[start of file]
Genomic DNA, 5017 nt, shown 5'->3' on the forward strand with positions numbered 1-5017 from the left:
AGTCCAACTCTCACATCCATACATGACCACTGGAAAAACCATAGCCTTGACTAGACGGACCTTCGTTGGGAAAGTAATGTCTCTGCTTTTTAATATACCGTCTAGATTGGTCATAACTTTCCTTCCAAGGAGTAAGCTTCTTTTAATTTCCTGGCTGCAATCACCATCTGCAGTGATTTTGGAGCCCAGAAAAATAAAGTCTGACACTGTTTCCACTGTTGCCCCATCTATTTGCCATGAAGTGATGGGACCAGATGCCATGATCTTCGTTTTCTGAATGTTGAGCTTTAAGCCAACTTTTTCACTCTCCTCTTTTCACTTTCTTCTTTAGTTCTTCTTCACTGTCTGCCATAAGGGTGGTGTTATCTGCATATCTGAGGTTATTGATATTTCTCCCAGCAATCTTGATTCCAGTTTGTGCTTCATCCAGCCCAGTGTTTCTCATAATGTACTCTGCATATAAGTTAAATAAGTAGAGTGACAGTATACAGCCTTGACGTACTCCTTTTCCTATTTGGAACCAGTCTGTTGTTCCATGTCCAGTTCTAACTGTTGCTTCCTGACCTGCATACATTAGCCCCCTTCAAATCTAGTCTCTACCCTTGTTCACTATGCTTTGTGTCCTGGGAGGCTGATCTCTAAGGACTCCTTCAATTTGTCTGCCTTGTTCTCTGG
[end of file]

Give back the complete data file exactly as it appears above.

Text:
Genomic DNA, 5017 nt, shown 5'->3' on the forward strand with positions numbered 1-5017 from the left:
AGTCCAACTCTCACATCCATACATGACCACTGGAAAAACCATAGCCTTGACTAGACGGACCTTCGTTGGGAAAGTAATGTCTCTGCTTTTTAATATACCGTCTAGATTGGTCATAACTTTCCTTCCAAGGAGTAAGCTTCTTTTAATTTCCTGGCTGCAATCACCATCTGCAGTGATTTTGGAGCCCAGAAAAATAAAGTCTGACACTGTTTCCACTGTTGCCCCATCTATTTGCCATGAAGTGATGGGACCAGATGCCATGATCTTCGTTTTCTGAATGTTGAGCTTTAAGCCAACTTTTTCACTCTCCTCTTTTCACTTTCTTCTTTAGTTCTTCTTCACTGTCTGCCATAAGGGTGGTGTTATCTGCATATCTGAGGTTATTGATATTTCTCCCAGCAATCTTGATTCCAGTTTGTGCTTCATCCAGCCCAGTGTTTCTCATAATGTACTCTGCATATAAGTTAAATAAGTAGAGTGACAGTATACAGCCTTGACGTACTCCTTTTCCTATTTGGAACCAGTCTGTTGTTCCATGTCCAGTTCTAACTGTTGCTTCCTGACCTGCATACATTAGCCCCCTTCAAATCTAGTCTCTACCCTTGTTCACTATGCTTTGTGTCCTGGGAGGCTGATCTCTAAGGACTCCTTCAATTTGTCTGCCTTGTTCTCTGG